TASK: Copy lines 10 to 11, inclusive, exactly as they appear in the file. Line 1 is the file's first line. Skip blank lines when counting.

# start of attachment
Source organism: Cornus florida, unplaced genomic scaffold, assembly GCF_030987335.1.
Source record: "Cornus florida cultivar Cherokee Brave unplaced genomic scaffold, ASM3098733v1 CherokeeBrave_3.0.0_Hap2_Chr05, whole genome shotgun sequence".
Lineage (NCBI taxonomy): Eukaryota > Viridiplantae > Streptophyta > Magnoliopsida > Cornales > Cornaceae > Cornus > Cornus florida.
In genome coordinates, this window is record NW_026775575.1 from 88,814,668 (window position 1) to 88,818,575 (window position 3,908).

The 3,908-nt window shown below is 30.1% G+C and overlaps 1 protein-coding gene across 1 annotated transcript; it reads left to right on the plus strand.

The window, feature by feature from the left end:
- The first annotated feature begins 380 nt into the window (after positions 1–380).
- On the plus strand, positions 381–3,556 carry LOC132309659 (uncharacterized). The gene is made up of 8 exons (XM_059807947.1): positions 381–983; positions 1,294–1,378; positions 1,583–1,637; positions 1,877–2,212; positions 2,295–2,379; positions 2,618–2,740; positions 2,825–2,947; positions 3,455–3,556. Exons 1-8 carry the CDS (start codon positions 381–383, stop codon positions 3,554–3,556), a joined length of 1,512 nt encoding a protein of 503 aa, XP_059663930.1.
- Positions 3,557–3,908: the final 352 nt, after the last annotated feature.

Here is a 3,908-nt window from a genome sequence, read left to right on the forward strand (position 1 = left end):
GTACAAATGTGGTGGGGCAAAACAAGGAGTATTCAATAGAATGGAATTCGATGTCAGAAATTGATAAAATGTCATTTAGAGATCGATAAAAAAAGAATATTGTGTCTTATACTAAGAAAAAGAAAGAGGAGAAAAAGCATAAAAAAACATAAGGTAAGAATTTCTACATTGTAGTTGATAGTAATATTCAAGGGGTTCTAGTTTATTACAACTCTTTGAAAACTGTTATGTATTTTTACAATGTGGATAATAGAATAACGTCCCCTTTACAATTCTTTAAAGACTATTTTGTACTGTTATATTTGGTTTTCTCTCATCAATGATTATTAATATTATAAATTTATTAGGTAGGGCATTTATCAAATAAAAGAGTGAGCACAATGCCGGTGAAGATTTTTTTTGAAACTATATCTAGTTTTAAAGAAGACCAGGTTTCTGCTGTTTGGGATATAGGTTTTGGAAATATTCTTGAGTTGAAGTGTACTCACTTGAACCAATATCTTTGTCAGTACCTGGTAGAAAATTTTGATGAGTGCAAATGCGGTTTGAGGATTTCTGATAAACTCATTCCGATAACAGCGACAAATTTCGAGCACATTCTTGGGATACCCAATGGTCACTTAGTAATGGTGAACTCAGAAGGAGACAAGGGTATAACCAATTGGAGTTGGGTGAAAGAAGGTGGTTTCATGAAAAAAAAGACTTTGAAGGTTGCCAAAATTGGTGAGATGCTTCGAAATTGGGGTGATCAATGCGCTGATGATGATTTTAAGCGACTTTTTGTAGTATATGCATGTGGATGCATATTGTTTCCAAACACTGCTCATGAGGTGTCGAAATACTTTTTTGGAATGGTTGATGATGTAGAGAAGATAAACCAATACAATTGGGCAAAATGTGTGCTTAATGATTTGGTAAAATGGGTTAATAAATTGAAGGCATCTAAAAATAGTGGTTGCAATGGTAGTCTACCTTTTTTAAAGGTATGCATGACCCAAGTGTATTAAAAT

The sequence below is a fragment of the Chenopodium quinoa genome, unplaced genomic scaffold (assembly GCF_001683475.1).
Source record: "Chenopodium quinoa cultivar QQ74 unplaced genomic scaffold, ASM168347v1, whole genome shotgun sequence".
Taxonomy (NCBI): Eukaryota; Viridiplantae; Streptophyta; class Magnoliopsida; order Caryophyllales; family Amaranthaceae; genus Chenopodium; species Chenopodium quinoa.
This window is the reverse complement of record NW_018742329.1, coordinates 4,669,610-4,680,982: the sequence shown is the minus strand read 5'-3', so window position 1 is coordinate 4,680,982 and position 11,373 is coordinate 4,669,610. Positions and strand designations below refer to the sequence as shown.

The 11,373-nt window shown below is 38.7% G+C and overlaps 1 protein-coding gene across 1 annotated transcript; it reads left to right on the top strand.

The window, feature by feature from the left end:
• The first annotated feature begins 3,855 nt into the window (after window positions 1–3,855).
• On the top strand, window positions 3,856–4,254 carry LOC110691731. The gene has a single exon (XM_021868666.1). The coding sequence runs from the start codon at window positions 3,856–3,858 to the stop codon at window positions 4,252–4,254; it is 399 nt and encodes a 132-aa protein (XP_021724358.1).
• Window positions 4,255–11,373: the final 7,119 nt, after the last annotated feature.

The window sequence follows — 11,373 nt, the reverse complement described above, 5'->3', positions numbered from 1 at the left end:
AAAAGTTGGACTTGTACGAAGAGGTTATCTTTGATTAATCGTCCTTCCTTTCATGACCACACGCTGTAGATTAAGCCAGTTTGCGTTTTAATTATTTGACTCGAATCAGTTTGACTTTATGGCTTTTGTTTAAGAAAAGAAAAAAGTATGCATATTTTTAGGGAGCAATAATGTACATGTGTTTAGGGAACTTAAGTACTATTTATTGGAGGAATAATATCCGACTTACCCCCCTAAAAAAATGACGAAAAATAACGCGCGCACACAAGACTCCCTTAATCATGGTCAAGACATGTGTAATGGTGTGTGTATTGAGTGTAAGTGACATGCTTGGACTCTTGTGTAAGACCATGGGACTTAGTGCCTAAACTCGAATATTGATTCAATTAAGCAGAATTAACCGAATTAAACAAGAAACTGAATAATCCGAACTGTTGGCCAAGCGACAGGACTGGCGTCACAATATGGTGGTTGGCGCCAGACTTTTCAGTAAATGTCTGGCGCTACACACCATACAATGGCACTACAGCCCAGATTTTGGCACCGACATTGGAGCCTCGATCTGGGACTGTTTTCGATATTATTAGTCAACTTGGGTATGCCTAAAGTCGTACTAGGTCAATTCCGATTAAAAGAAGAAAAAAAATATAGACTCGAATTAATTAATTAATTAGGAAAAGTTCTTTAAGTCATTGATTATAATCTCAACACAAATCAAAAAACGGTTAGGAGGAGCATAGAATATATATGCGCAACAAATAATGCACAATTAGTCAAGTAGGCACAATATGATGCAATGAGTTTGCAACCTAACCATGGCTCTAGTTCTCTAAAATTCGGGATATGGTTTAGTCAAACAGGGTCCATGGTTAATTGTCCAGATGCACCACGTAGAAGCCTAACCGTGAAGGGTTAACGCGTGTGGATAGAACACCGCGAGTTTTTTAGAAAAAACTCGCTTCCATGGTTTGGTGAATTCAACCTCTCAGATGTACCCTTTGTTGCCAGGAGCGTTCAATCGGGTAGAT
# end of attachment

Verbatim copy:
Here is a 3,908-nt window from a genome sequence, read left to right on the forward strand (position 1 = left end):
GTACAAATGTGGTGGGGCAAAACAAGGAGTATTCAATAGAATGGAATTCGATGTCAGAAATTGATAAAATGTCATTTAGAGATCGATAAAAAAAGAATATTGTGTCTTATACTAAGAAAAAGAAAGAGGAGAAAAAGCATAAAAAAACATAAGGTAAGAATTTCTACATTGTAGTTGATAGTAATATTCAAGGGGTTCTAGTTTATTACAACTCTTTGAAAACTGTTATGTATTTTTACAATGTGGATAATAGAATAACGTCCCCTTTACAATTCTTTAAAGACTATTTTGTACTGTTATATTTGGTTTTCTCTCATCAATGATTATTAATATTATAAATTTATTAGGTAGGGCATTTATCAAATAAAAGAGTGAGCACAATGCCGGTGAAGATTTTTTTTGAAACTATATCTAGTTTTAAAGAAGACCAGGTTTCTGCTGTTTGGGATATAGGTTTTGGAAATATTCTTGAGTTGAAGTGTACTCACTTGAACCAATATCTTTGTCAGTACCTGGTAGAAAATTTTGATGAGTGCAAATGCGGTTTGAGGATTTCTGATAAACTCATTCCGATAACAGCGACAAATTTCGAGCACATTCTTGGGATACCCAATGGTCACTTAGTAATGGTGAACTCAGAAGGAGACAAGGGTATAACCAATTGGAGTTGGGTGAAAGAAGGTGGTTTCATGAAAAAAAAGACTTTGAAGGTTGCCAAAATTGGTGAGATGCTTCGAAATTGGGGTGATCAATGCGCTGATGATGATTTTAAGCGACTTTTTGTAGTATATGCATGTGGATGCATATTGTTTCCAAACACTGCTCATGAGGTGTCGAAATACTTTTTTGGAATGGTTGATGATGTAGAGAAGATAAACCAATACAATTGGGCAAAATGTGTGCTTAATGATTTGGTAAAATGGGTTAATAAATTGAAGGCATCTAAAAATAGTGGTTGCAATGGTAGTCTACCTTTTTTAAAGGTATGCATGACCCAAGTGTATTAAAAT